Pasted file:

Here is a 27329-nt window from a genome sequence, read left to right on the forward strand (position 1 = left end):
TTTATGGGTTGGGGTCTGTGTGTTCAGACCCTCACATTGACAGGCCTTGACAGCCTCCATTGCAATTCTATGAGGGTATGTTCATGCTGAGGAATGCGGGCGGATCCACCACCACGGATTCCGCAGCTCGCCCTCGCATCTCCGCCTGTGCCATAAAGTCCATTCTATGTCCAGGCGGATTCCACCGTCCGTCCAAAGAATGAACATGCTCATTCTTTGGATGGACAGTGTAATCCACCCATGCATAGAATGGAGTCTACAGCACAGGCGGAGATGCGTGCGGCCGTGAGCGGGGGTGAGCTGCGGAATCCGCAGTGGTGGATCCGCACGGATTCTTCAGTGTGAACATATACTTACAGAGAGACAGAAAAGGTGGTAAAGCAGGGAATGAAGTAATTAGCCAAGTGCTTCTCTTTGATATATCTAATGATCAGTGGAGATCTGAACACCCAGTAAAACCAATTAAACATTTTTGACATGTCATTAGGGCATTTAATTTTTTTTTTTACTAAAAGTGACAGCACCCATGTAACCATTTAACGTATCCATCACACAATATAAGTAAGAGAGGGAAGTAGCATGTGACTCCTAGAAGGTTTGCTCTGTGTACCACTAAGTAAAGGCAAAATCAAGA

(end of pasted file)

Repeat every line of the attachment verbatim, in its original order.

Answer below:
Here is a 27329-nt window from a genome sequence, read left to right on the forward strand (position 1 = left end):
TTTATGGGTTGGGGTCTGTGTGTTCAGACCCTCACATTGACAGGCCTTGACAGCCTCCATTGCAATTCTATGAGGGTATGTTCATGCTGAGGAATGCGGGCGGATCCACCACCACGGATTCCGCAGCTCGCCCTCGCATCTCCGCCTGTGCCATAAAGTCCATTCTATGTCCAGGCGGATTCCACCGTCCGTCCAAAGAATGAACATGCTCATTCTTTGGATGGACAGTGTAATCCACCCATGCATAGAATGGAGTCTACAGCACAGGCGGAGATGCGTGCGGCCGTGAGCGGGGGTGAGCTGCGGAATCCGCAGTGGTGGATCCGCACGGATTCTTCAGTGTGAACATATACTTACAGAGAGACAGAAAAGGTGGTAAAGCAGGGAATGAAGTAATTAGCCAAGTGCTTCTCTTTGATATATCTAATGATCAGTGGAGATCTGAACACCCAGTAAAACCAATTAAACATTTTTGACATGTCATTAGGGCATTTAATTTTTTTTTTTACTAAAAGTGACAGCACCCATGTAACCATTTAACGTATCCATCACACAATATAAGTAAGAGAGGGAAGTAGCATGTGACTCCTAGAAGGTTTGCTCTGTGTACCACTAAGTAAAGGCAAAATCAAGA